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Use discernment, but don't "judge"

November 2, 2022

Daily Scripture

Matthew 7:1-6

1 “Don’t judge, so that you won’t be judged. 2 You’ll receive the same judgment you give. Whatever you deal out will be dealt out to you. 3 Why do you see the splinter that’s in your brother’s or sister’s eye, but don’t notice the log in your own eye? 4 How can you say to your brother or sister, ‘Let me take the splinter out of your eye,’ when there’s a log in your eye? 5 You deceive yourself! First take the log out of your eye, and then you’ll see clearly to take the splinter out of your brother’s or sister’s eye.” 6 Don’t give holy things to dogs, and don’t throw your pearls in front of pigs. They will stomp on the pearls, then turn around and attack you.


Daily Reflection & Prayer

Jesus knew we humans are quick to judge others. He also knew we tend to overlook or excuse similar (or even worse) things in ourselves or people we support. That pattern is destructive and hurtful in workplaces or families. When taken into the realm of politics, it often seems to go on steroids. Has there ever been a time when a political figure you disagree with came under fire, and you sadly realized, “The side I favor has done similar (or even worse) things”?

  • “Don’t judge” did not mean “Don’t have opinions,” much less “don’t vote.” It did mean “Don’t hold those who reach different conclusions in contempt.” In 2020, the two main Utah candidates for governor filmed a TV ad together, modeling respect and unity regardless of the outcome. (Click here to see that historic—and much too rare—ad.) If candidates can do that, how can their backers (including you) follow suit, and love even your neighbor who votes differently?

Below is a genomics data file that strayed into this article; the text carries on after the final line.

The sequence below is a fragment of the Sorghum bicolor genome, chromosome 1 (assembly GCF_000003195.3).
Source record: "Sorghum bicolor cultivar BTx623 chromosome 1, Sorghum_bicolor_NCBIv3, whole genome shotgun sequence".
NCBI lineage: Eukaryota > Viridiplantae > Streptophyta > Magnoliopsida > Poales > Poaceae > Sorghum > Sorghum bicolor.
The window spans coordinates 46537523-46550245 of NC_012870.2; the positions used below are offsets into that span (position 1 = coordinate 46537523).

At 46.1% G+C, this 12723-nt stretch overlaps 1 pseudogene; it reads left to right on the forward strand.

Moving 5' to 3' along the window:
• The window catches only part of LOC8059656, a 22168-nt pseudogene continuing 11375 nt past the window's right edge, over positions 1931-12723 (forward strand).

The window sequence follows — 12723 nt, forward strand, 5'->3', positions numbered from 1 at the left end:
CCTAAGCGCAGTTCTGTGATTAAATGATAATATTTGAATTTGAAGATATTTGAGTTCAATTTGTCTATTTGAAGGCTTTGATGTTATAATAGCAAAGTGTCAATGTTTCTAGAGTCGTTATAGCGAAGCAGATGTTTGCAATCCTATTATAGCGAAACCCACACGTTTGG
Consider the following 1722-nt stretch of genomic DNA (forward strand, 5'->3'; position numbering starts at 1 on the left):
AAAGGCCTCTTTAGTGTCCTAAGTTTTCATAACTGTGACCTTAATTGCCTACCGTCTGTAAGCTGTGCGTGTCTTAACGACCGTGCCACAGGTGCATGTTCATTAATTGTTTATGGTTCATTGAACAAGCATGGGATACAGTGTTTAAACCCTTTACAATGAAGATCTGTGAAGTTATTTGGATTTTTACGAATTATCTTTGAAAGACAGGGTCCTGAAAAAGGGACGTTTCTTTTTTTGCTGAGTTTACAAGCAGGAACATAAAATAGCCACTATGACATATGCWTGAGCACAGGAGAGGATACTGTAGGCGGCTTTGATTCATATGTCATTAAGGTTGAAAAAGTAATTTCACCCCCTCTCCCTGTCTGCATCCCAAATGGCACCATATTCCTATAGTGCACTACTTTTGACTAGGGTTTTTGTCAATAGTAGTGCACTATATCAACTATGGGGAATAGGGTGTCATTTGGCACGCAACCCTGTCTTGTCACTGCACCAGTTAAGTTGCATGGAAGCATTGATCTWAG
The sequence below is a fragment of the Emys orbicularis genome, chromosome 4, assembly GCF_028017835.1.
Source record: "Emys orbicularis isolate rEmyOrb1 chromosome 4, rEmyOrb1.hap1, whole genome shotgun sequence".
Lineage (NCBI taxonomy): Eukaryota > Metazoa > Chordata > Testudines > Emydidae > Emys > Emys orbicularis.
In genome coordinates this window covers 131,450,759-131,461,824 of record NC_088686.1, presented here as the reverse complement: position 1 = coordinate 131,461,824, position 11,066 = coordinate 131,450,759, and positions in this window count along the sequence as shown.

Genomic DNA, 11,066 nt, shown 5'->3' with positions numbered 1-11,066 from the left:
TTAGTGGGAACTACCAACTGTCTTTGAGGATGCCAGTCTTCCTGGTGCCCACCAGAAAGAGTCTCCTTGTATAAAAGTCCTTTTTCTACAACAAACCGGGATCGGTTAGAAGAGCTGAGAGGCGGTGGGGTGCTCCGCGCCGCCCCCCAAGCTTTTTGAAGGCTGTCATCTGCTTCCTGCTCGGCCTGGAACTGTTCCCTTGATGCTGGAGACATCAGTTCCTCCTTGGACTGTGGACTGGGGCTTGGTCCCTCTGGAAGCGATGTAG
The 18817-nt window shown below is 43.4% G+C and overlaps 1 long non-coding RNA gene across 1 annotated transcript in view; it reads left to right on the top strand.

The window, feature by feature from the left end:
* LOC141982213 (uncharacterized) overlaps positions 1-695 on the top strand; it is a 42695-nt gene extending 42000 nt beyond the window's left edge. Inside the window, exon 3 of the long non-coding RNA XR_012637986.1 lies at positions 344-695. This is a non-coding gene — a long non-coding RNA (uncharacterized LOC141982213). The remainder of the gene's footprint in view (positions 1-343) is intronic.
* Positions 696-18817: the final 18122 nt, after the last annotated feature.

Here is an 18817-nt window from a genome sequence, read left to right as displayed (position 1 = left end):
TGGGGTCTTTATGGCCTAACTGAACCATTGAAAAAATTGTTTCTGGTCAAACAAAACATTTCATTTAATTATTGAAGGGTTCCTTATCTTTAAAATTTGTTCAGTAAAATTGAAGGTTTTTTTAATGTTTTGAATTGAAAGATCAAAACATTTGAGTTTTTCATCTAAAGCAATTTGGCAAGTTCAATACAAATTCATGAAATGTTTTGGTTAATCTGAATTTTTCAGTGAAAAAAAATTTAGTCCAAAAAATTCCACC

• Of course, Jesus’ words applied not just to politics but to all relationships. Think about all the family or friend relationships you have. Is it possible for two people to care deeply about each other’s well-being, and yet come to different conclusions about the best way to address issues that arise? Can they work together toward solutions without doubting each other’s honesty or motives?

Lord Jesus, as our nation prepares to vote, please rid my spirit of contempt and judgment. Remind me that people, in my nation or my family circle, who disagree with me aren’t necessarily dishonest, and are always worthy of love. Amen.

GPS Insights

Shannon Starek

Shannon Starek

Shannon Starek serves as the Director of Discipleship at Resurrection Downtown. She loves to travel and has been to 49 states, 11 countries and lived in Vancouver, Canada for grad school! When not gallivanting all over the world, she lives in Liberty with her husband, Aaron, and two sons, Owen and Porter.

I love our church. I have especially loved our current BE Campaign. It has been so neat to drive around Kansas City and spot the “BE Kind. Just. Humble.” signs all over the city. I now have a yard sign, t-shirt, sticker, wristbands, hat and a tote bag! Whew!

All of this swag continually shows others that I am someone who wants to be kind, just and humble. Except–what about the times when I don’t exactly do that? You see, when I’m wearing my BE shirt, that kind of means I need to BE kind, just and humble. Eeks! I’m not sure I can say I’m always that kind of person. Yet how often can I see others and point out their lack of kindness and justice and humility.

When I looked over our Scripture for today, I was easily convicted as I read, “Why do you see the splinter that’s in your brother’s or sister’s eye, but don’t notice the log in your own eye?” (Matt 7:3). I can sometimes be quick to judge, but it’s been interesting to see my own judgment lessen as I’ve been sporting all of my BE Campaign swag.

If a t-shirt helps me (or you) to exude a little more kindness and justice and humility, then by all means let’s wear the t-shirt! And maybe over time our hearts will shift, and we will become more like our swag whether we’re wearing it or not.

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Scripture quotations are taken from The Common English Bible ©2011. Used by permission. All rights reserved.